501. Rock Sepulchers

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Isaiah 22:1616What hast thou here? and whom hast thou here, that thou hast hewed thee out a sepulchre here, as he that heweth him out a sepulchre on high, and that graveth an habitation for himself in a rock? (Isaiah 22:16). What hast thou here, and whom hast thou here, that thou hast hewed thee out a sepulcher here, as he that heweth him out a sepulcher on high, and that graveth a habitation for himself in a rock.
Sepulchers in the East were often hewn out of the solid rock, sometimes below the level of the ground, and frequently above ground and on the sides of mountains. Chambers were excavated in the rock, and on either side of these chambers were narrow cells in which the bodies of the dead were placed, each in its own receptacle. Sometimes the long side of the cell was cut at a right angle to the passage, so that the body of the dead was inserted lengthwise; at other times it was cut parallel to the passage, so that the body was inserted sidewise. In this latter mode our Lord seems to have been buried, since when Mary looked into the sepulcher she saw “two angels in white sitting, the one at the head, and the other at the feet, where the body of Jesus had lain” (John 20:1212And seeth two angels in white sitting, the one at the head, and the other at the feet, where the body of Jesus had lain. (John 20:12)). Sometimes these rooms were without cells, and then the bodies rested on the floor. In the larger sepulchers were passage-ways leading to other chambers.
Many of these ancient sepulchers are still to be seen. The rock-tombs of Petra are among the most celebrated. A picture of the famous “Corinthian Tomb” is appended. Such sepulchers are also to be found in different parts of Palestine, but especially in the neighborhood of Jerusalem. The rocks south of the valley of Hinnom are full of them, and the valley of the Kidron contains a large number. The most celebrated of these sepulchers are those known by the names of “the Tombs of the Judges,” at the head of the Valley of Jehoshaphat, containing sixty niches for bodies; “the Tombs of the Prophets, or Apostles,” on the western declivity of the Mount of Olives, in which thirty cells have been discovered, though doubtless more are concealed by rubbish; and “the Tombs of the Kings,” a half-mile north of the Damascus gate. There is no evidence that these tombs are rightly named, but they have all been at some time burial-places of great importance.
The last—named is especially rich in the ornamentation of its entrance, which is adorned with sculptures of fruit and flowers; and as an account of its internal arrangements will convey some idea of the plan of the best style of these rock-tombs, we give an abstract of Dr. Barclay’s description of the so-called “Tombs of the Kings.” They are situated “on the west side of a sunken court, about ninety feet square and upward of twenty feet deep. These finely-constructed catacombs are entered through a splendid, but now much decayed and defaced, portico, or portal and hall, on its western side, thirteen and a half feet high and twenty-eight and a half wide. Near its southwestern corner is a door beneath the level of the floor, two and a half feet broad and less than three feet high, opening into an anteroom about nineteen feet square. In the western side of this room is a door leading into another room, thirteen and a half feet square, having in it about a dozen receptacles for the dead. and a passage leading by a stairway into a room ten feet by twelve, situated a story lower. There are two rooms entered from the south side of the anteroom or hall, each having half a dozen loculi, and from the north side of the westernmost one is a flight of steps conducting to another room in the lower story, ten feet square” (City of the Great King, p. 191).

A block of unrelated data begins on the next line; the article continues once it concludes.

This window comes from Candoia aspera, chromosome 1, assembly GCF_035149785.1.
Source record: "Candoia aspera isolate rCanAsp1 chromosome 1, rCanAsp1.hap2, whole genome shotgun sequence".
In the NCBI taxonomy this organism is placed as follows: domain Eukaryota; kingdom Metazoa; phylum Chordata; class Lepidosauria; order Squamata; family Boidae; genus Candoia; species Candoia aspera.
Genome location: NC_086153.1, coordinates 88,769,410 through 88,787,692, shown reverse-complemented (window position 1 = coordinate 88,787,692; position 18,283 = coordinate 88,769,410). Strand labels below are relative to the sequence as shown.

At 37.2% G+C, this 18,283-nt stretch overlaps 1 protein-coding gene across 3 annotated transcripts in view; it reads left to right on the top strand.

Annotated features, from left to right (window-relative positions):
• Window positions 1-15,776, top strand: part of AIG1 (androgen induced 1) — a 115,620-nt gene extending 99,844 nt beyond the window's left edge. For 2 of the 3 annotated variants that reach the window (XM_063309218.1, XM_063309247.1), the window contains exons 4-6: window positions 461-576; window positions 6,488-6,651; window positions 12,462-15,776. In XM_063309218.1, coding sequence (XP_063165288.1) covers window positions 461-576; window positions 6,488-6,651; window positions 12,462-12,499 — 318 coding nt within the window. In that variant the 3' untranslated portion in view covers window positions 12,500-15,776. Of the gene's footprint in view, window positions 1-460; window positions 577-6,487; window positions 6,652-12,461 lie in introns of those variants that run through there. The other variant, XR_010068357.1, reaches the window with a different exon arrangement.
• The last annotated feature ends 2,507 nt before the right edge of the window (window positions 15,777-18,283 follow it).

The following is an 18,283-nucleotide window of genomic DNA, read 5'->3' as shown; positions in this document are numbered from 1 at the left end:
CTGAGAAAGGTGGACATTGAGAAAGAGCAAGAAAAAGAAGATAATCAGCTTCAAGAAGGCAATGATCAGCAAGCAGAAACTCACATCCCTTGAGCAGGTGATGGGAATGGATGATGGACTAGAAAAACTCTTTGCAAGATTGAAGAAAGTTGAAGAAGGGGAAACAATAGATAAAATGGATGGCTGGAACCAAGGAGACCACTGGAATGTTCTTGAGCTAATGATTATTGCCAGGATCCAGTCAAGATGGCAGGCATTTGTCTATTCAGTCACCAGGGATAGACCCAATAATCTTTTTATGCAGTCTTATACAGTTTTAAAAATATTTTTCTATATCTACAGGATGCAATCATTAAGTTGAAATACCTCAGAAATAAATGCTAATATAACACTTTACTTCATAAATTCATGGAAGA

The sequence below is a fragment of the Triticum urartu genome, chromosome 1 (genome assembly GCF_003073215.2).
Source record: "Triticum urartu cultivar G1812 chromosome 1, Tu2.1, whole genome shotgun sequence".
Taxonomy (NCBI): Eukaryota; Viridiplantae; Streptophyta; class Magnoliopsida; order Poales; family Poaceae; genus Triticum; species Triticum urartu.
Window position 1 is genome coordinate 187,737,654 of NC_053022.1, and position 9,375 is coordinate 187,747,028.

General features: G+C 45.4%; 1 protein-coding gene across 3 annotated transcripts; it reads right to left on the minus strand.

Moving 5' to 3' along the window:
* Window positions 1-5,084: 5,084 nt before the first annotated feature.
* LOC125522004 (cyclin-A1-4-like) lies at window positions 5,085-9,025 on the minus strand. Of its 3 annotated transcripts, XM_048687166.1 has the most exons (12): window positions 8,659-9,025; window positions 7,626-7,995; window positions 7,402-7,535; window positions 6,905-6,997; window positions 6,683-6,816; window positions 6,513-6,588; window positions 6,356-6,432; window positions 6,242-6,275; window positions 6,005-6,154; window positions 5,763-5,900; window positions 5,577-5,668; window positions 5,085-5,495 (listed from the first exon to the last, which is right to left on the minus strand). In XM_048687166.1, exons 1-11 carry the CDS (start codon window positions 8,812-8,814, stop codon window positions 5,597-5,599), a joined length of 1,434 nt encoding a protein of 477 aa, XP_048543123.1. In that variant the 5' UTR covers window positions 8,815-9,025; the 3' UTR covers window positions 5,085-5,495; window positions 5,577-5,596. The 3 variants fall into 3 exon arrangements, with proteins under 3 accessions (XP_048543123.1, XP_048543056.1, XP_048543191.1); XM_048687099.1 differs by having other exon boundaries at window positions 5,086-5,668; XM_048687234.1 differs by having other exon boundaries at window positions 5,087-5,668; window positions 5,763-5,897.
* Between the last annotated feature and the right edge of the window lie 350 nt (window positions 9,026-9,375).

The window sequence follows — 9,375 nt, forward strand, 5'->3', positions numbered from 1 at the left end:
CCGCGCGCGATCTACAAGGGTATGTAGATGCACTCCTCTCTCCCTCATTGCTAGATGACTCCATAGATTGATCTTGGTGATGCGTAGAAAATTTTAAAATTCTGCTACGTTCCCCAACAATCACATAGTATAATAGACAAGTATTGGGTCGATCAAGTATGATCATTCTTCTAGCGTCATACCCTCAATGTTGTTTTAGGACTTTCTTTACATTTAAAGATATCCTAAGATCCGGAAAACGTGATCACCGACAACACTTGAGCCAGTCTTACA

When Maundrell visited these tombs in 1697 he found that “in every one of these rooms, except the first, were coffins of stone placed in niches in the sides of the chambers. They had been at first covered with handsome lids, and carved with garlands; but now most of them were broke to pieces by sacrilegious hands” (Journey from Aleppo to Jerusalem, under date of March 28). None of these sarcophagi are now remaining, though there are still richly carved fragments strewn about the rooms and the court. Fragments of elegantly paneled stone doors also lie scattered around. One of these was still hanging in its place at the time of Maundrell’s visit. It was a slab of stone six inches in thickness, and in length and breadth about the size of an ordinary door. It turned on two hinges or pivots of stone, which were let into sockets cut out of the rock. These doors were for the interior rooms. The outer doorway was closed by a circular stone, for account of which, see note on Matthew 27:6060And laid it in his own new tomb, which he had hewn out in the rock: and he rolled a great stone to the door of the sepulchre, and departed. (Matthew 27:60) (#734).